Streptozotocin-induced DGP model rats had considerably less SCF mRNA in their gastric tissue, which also resulted in less c-Kit protein expression, the development of ICC ultrastructural lesions, and a delayed stomach emptying.39 The number and operation of ICC are regulated by exogenous SCF and c-Kit. Exogenous SCF therapy enhanced or corrected ICC-related degenerative alterations and gastrointestinal motility abnormalities in diabetes model mice, and also alleviated organ dysfunction brought on by decreased ICC number.40 According to the study, atractylenolide-1 improved ICC survival and maintained the organization of the gastric tissue network in a rat model of DGP via activating the SCF/c-Kit signaling pathway, offering new therapy options for DGP.41 Ets variation 1 (ETV1) is a survival factor expressed by ICC and is sustained by physiological levels of c-Kit, which is necessary for the upkeep of healthy ICC networks. Through the extracellular signal-regulated kinase (ERK)-ETV1-KIT pathway, hyperglycemia promotes ICC proliferation. Rapid gastric emptying is caused by hyperglycemia increasing ICC through mitogen-activated protein kinase 1 (MAPK1) and MAPK3 signaling to ETV1 and KIT.42 The voltage-dependent ion channel currents that are associated to ICC function are primarily mediated via the SCF/c-Kit signaling pathway. The study shows that SCF activates cytoplasmic mediators including PI3K/AKT, RAS/ERK, and JAK/STAT once it binds to a c-kit receptor in ICCs, which leads to downstream signaling and physiologic consequences, including those on gastrointestinal motility.43

Brain-Gut Axis and Diabetic Gastroparesis

A complex neuro-endocrine network exists between the brain and the gut, and this network links the brain to the gastrointestinal tract, hence the term brain-gut axis.44 The brain-gut axis may be stimulated by various stressors targeting the CNS, ENS and autonomic nervous system, and is a bidirectional axis of regulation of gastrointestinal tract function interacting with the nervous system.45 The gastrointestinal tract is an organ with sensory and motor functions in the body, and abnormal mental activity can lead to changes in sensory and motor functions of the gastrointestinal tract, causing gastrointestinal motility disorders.46 The regulatory function of the brain-gut axis is mainly manifested in the reception of information from the ENS and the CNS by various target cells and target organs in the gastrointestinal tract.47 In addition to neurotransmission between the brain and the gastrointestinal tract, there are also hormones in the gut-brain axis that affect gastric function regulating a variety of complex functions of the gastrointestinal tract such as motor, sensory, secretory, and absorption (Figure).48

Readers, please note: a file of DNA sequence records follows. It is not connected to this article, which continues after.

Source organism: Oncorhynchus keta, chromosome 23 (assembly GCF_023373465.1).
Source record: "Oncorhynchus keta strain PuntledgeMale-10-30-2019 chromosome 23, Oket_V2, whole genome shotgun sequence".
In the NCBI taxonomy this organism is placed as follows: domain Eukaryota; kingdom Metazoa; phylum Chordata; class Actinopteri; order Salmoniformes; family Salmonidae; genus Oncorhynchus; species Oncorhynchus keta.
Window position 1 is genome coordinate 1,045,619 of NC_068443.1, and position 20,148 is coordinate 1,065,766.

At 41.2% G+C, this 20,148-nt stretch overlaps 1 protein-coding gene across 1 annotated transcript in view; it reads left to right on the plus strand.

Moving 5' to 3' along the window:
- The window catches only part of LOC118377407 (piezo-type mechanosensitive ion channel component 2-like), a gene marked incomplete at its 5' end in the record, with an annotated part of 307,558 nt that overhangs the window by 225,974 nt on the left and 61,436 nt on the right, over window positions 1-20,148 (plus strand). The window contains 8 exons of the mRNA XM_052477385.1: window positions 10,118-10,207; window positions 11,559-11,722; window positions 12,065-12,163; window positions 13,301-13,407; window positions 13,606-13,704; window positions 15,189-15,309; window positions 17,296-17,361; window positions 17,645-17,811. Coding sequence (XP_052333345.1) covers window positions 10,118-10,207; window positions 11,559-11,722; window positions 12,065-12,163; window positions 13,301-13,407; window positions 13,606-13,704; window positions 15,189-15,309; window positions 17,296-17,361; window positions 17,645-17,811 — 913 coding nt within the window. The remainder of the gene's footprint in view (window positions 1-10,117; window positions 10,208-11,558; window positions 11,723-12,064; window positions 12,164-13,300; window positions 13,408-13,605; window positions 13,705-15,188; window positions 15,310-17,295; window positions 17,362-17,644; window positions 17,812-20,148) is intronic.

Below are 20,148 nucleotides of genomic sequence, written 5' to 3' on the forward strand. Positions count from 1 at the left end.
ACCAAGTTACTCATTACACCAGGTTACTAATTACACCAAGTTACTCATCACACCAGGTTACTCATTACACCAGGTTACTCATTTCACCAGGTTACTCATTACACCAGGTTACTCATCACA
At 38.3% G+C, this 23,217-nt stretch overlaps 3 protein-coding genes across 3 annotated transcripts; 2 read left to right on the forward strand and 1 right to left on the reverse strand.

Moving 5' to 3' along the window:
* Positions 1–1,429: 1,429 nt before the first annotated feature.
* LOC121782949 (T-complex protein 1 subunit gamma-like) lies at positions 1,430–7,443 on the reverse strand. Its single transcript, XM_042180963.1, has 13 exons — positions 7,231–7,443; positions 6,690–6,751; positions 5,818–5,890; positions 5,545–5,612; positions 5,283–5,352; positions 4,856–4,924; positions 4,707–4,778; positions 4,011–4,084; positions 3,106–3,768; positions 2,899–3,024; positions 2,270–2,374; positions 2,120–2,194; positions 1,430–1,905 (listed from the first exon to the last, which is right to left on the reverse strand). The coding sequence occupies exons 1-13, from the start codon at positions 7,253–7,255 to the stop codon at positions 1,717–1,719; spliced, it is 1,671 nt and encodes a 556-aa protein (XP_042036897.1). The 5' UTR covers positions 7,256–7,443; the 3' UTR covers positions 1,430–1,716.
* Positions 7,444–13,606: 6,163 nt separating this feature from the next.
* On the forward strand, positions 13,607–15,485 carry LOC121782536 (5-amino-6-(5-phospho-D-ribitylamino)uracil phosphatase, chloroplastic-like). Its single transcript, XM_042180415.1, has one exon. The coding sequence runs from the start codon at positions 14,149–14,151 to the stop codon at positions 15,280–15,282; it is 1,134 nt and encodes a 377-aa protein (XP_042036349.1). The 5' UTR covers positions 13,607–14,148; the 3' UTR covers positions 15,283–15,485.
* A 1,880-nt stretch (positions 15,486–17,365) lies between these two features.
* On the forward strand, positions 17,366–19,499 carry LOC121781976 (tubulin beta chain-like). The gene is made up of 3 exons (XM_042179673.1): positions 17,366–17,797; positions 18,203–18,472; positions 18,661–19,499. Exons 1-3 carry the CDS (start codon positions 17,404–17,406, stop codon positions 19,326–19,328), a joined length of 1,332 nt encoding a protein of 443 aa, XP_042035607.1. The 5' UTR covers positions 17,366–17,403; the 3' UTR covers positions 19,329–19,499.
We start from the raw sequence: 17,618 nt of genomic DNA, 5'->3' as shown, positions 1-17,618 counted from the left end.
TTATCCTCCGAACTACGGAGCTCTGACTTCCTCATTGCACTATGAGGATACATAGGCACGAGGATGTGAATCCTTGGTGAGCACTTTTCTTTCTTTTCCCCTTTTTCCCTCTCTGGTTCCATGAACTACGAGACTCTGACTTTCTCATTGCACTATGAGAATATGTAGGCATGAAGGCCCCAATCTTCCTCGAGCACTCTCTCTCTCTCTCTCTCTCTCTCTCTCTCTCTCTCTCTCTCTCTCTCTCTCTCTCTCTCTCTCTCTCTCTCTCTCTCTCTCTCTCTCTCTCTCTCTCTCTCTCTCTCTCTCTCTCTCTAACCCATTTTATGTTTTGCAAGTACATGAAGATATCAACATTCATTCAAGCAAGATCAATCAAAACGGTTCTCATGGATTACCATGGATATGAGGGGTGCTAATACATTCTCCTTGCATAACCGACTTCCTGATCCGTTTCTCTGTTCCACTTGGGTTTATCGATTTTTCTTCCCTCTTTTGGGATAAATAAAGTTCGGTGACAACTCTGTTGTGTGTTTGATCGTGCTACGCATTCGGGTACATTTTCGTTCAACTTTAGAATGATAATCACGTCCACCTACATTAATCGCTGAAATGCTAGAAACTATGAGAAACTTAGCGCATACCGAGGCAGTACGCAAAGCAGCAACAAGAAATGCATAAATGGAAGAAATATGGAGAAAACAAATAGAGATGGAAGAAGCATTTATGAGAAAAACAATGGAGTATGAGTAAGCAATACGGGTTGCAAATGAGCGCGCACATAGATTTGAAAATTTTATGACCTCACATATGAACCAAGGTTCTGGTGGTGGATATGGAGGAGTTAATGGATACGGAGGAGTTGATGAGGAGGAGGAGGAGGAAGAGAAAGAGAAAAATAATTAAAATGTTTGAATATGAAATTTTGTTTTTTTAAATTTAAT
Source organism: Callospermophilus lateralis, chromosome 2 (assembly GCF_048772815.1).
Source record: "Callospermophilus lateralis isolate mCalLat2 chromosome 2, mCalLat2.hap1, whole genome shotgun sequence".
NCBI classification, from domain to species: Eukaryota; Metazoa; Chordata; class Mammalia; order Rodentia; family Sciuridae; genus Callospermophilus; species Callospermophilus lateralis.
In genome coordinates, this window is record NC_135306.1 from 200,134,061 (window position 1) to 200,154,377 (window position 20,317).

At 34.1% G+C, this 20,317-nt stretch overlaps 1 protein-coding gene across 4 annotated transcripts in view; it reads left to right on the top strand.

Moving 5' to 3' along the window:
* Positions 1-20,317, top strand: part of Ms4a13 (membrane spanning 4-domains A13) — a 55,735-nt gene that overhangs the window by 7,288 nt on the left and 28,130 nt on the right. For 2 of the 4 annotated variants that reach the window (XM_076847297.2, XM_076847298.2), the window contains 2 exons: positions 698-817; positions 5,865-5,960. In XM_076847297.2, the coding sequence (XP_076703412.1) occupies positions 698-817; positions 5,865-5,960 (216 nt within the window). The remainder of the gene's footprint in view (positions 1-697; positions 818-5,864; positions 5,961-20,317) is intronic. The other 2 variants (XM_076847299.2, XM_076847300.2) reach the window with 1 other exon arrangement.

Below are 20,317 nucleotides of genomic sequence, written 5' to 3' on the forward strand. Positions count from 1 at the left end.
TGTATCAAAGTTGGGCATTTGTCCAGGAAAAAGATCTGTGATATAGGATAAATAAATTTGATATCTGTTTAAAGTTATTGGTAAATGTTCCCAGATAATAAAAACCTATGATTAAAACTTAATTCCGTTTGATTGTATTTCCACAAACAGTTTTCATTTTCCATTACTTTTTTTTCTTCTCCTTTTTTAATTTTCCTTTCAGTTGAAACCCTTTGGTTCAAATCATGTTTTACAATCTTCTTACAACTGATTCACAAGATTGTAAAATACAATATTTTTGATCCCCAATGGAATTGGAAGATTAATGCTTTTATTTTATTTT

Motilin

The frequency of the code-shifting mutation p.l u202argfster105 within the motilin receptor gene variant rs562138828 was found to be increased in patients with DGP.49 Motilin is a 22-amino acid peptide hormone that is largely generated by enteroendocrine cells in the small intestine duodenum and is expressed in the gastrointestinal tracts of humans and other species.50 Motilin’s principal organ of action is the stomach, which induces contraction of the gastric body and sinus and relaxation of the pylorus and plays an important role in encouraging gastric emptying during the interdigestive phase.51 In the fasting state, plasma motilin levels change in tandem with the migrating motor complex’s (MMC’s) phase III contractions, and causes stomach contractions via cholinergic pathways to signal famine.52 The fundic area of the stomach relaxes after a meal to handle the increase in volume without increasing pressure. By raising the proximal stomach tone, motilin administration significantly lowers the accommodation reflex in humans.53 In addition to controlling gastrointestinal motility, motilin may also play a role in the intestinal islet axis since it activates the release of insulin through neurohumoral pathways.54